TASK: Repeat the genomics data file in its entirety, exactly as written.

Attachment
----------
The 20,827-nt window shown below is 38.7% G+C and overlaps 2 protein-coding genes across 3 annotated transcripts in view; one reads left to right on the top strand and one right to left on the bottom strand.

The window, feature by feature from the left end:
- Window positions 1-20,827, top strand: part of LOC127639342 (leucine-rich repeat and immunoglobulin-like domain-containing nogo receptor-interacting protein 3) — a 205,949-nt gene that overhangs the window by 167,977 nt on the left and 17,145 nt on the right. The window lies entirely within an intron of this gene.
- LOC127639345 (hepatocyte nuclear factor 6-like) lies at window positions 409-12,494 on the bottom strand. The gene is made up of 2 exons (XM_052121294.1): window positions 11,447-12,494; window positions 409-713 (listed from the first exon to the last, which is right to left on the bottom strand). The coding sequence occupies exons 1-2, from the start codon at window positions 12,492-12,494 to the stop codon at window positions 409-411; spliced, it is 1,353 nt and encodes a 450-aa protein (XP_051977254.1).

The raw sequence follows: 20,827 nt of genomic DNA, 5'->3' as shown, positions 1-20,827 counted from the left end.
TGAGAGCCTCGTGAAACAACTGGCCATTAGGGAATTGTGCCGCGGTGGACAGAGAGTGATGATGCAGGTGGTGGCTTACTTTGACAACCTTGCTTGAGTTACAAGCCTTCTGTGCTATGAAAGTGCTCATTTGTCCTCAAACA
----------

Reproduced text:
The 20,827-nt window shown below is 38.7% G+C and overlaps 2 protein-coding genes across 3 annotated transcripts in view; one reads left to right on the top strand and one right to left on the bottom strand.

The window, feature by feature from the left end:
- Window positions 1-20,827, top strand: part of LOC127639342 (leucine-rich repeat and immunoglobulin-like domain-containing nogo receptor-interacting protein 3) — a 205,949-nt gene that overhangs the window by 167,977 nt on the left and 17,145 nt on the right. The window lies entirely within an intron of this gene.
- LOC127639345 (hepatocyte nuclear factor 6-like) lies at window positions 409-12,494 on the bottom strand. The gene is made up of 2 exons (XM_052121294.1): window positions 11,447-12,494; window positions 409-713 (listed from the first exon to the last, which is right to left on the bottom strand). The coding sequence occupies exons 1-2, from the start codon at window positions 12,492-12,494 to the stop codon at window positions 409-411; spliced, it is 1,353 nt and encodes a 450-aa protein (XP_051977254.1).

The raw sequence follows: 20,827 nt of genomic DNA, 5'->3' as shown, positions 1-20,827 counted from the left end.
TGAGAGCCTCGTGAAACAACTGGCCATTAGGGAATTGTGCCGCGGTGGACAGAGAGTGATGATGCAGGTGGTGGCTTACTTTGACAACCTTGCTTGAGTTACAAGCCTTCTGTGCTATGAAAGTGCTCATTTGTCCTCAAACA